Therefore, if any bacteria escape at the point of treatment, they could attach to downstream piping and multiply from there.
Secondly, UV sterilisation does not remove the bacteria cells, but converts them into pyrogens. In theory, this can transform the cells the method kills into a food source for any surviving bacteria.
The reverse osmosis (RO) method for water treatment involves pushing water through a semipermeable membrane to remove its impurities.
The membrane is a thin film composite (TFC), which only allows hydrogen and oxygen to pass through it.
This is a process known as cross-flow filtration. The water that comes through to the other side of the TFC is permeate, and is then suitable for use for feeding to livestock.
The remainder, which is contaminated and has been left behind, is known as concentrate.
Some RO methods allow for recycling of this unused concentrate back into the system, for further extraction of purified water, though this can be done only a finite number of times.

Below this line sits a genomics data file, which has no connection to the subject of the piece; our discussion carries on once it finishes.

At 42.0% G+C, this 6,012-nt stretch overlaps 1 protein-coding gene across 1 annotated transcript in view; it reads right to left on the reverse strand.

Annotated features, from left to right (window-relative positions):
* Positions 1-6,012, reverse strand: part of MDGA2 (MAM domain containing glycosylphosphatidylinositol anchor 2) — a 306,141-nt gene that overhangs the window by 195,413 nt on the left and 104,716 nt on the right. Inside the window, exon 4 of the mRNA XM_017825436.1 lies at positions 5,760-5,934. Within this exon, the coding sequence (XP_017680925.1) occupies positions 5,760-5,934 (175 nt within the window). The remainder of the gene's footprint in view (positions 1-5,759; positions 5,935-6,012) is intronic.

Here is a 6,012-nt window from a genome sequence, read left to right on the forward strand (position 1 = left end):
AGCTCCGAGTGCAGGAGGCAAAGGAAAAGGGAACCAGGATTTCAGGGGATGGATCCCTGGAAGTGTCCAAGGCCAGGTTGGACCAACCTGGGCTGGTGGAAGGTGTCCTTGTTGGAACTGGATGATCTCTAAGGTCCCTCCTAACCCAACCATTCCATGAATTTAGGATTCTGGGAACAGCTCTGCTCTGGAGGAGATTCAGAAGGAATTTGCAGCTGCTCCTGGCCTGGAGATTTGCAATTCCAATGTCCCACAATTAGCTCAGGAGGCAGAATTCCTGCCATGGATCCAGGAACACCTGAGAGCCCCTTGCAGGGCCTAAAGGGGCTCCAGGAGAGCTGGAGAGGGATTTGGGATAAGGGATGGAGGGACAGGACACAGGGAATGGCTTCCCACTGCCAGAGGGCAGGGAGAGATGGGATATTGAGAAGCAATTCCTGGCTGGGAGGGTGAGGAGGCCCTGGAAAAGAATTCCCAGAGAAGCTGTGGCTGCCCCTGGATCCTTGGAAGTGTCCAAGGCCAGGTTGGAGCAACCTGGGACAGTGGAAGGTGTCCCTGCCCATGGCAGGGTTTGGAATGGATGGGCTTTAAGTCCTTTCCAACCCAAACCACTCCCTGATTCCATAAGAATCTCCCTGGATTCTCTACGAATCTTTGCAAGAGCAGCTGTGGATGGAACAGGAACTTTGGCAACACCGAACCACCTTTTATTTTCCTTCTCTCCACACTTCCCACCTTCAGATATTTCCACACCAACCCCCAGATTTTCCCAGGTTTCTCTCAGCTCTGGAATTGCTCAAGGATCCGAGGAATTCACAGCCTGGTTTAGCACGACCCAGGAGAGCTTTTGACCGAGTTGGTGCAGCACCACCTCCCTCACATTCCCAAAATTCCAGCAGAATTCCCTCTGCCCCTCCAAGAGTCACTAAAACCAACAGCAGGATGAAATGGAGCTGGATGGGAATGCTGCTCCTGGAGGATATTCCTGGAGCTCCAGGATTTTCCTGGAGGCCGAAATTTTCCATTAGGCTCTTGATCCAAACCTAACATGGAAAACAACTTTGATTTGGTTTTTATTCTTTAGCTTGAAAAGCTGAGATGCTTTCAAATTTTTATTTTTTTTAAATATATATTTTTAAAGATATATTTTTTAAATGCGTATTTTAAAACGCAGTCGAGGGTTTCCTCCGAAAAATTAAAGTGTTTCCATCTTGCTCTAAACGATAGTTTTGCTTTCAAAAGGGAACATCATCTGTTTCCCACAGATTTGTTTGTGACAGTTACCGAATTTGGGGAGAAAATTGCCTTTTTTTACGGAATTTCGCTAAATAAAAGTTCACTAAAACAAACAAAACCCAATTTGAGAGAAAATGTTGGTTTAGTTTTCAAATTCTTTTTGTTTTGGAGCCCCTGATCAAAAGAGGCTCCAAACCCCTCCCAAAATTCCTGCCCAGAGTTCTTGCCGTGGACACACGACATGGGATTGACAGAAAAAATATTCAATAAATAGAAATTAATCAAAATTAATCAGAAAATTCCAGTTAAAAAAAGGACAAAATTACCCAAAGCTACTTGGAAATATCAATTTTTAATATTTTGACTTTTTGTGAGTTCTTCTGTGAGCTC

The benefits of reverse osmosis include:
- Removal of up to 99 per cent of total dissolved solids in water, as well as other impurities
- Energy efficiency, since the RO filtration system consumes no energy
- Cost effective
- Easy to maintain
Reverse osmosis is less rapid a method than UV sterilisation, and it does involve the ongoing expense of replacing filters regularly.
Chemical water treatments
As the name suggests, as a livestock water treatment this involves adding a decontamination agent and disinfectant to livestock water supplies.
One such treatment uses chlorine dioxide to treat the water.
Chlorine dioxide is a chemical compound. It is made up of one chlorine atom and two oxygen atoms.
It has several antimicrobial uses, including the disinfection of water.
Even in small doses, it can kill a wide range of bacteria, including e-coli, crypto and giardia.
It is also applicable to a range of water sources, such as surface water, boreholes, streams and springs.
Chlorine dioxide has been used in water treatment since the 1950s.